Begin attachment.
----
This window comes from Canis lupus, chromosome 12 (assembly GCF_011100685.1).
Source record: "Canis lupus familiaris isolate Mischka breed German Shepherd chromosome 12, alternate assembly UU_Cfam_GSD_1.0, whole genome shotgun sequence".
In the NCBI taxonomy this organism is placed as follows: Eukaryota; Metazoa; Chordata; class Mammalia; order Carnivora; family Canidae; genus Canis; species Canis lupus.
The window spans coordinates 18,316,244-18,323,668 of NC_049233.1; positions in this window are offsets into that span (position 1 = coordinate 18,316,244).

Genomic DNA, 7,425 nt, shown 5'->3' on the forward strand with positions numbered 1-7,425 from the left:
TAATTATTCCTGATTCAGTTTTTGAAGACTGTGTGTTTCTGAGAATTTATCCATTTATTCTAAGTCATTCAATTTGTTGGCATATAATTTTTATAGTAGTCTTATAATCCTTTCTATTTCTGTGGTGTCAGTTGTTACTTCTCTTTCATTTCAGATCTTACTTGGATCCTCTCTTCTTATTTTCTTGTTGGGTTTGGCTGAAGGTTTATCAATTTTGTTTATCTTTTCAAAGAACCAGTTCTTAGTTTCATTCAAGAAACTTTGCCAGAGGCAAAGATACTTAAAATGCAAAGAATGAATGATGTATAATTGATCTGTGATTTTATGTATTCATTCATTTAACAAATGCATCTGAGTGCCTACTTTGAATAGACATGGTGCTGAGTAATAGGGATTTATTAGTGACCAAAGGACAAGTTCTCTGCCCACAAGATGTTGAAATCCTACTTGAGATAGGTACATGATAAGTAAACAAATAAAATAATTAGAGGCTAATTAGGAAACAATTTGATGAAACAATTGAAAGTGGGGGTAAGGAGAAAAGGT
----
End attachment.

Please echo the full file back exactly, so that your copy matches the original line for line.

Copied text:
This window comes from Canis lupus, chromosome 12 (assembly GCF_011100685.1).
Source record: "Canis lupus familiaris isolate Mischka breed German Shepherd chromosome 12, alternate assembly UU_Cfam_GSD_1.0, whole genome shotgun sequence".
In the NCBI taxonomy this organism is placed as follows: Eukaryota; Metazoa; Chordata; class Mammalia; order Carnivora; family Canidae; genus Canis; species Canis lupus.
The window spans coordinates 18,316,244-18,323,668 of NC_049233.1; positions in this window are offsets into that span (position 1 = coordinate 18,316,244).

Genomic DNA, 7,425 nt, shown 5'->3' on the forward strand with positions numbered 1-7,425 from the left:
TAATTATTCCTGATTCAGTTTTTGAAGACTGTGTGTTTCTGAGAATTTATCCATTTATTCTAAGTCATTCAATTTGTTGGCATATAATTTTTATAGTAGTCTTATAATCCTTTCTATTTCTGTGGTGTCAGTTGTTACTTCTCTTTCATTTCAGATCTTACTTGGATCCTCTCTTCTTATTTTCTTGTTGGGTTTGGCTGAAGGTTTATCAATTTTGTTTATCTTTTCAAAGAACCAGTTCTTAGTTTCATTCAAGAAACTTTGCCAGAGGCAAAGATACTTAAAATGCAAAGAATGAATGATGTATAATTGATCTGTGATTTTATGTATTCATTCATTTAACAAATGCATCTGAGTGCCTACTTTGAATAGACATGGTGCTGAGTAATAGGGATTTATTAGTGACCAAAGGACAAGTTCTCTGCCCACAAGATGTTGAAATCCTACTTGAGATAGGTACATGATAAGTAAACAAATAAAATAATTAGAGGCTAATTAGGAAACAATTTGATGAAACAATTGAAAGTGGGGGTAAGGAGAAAAGGT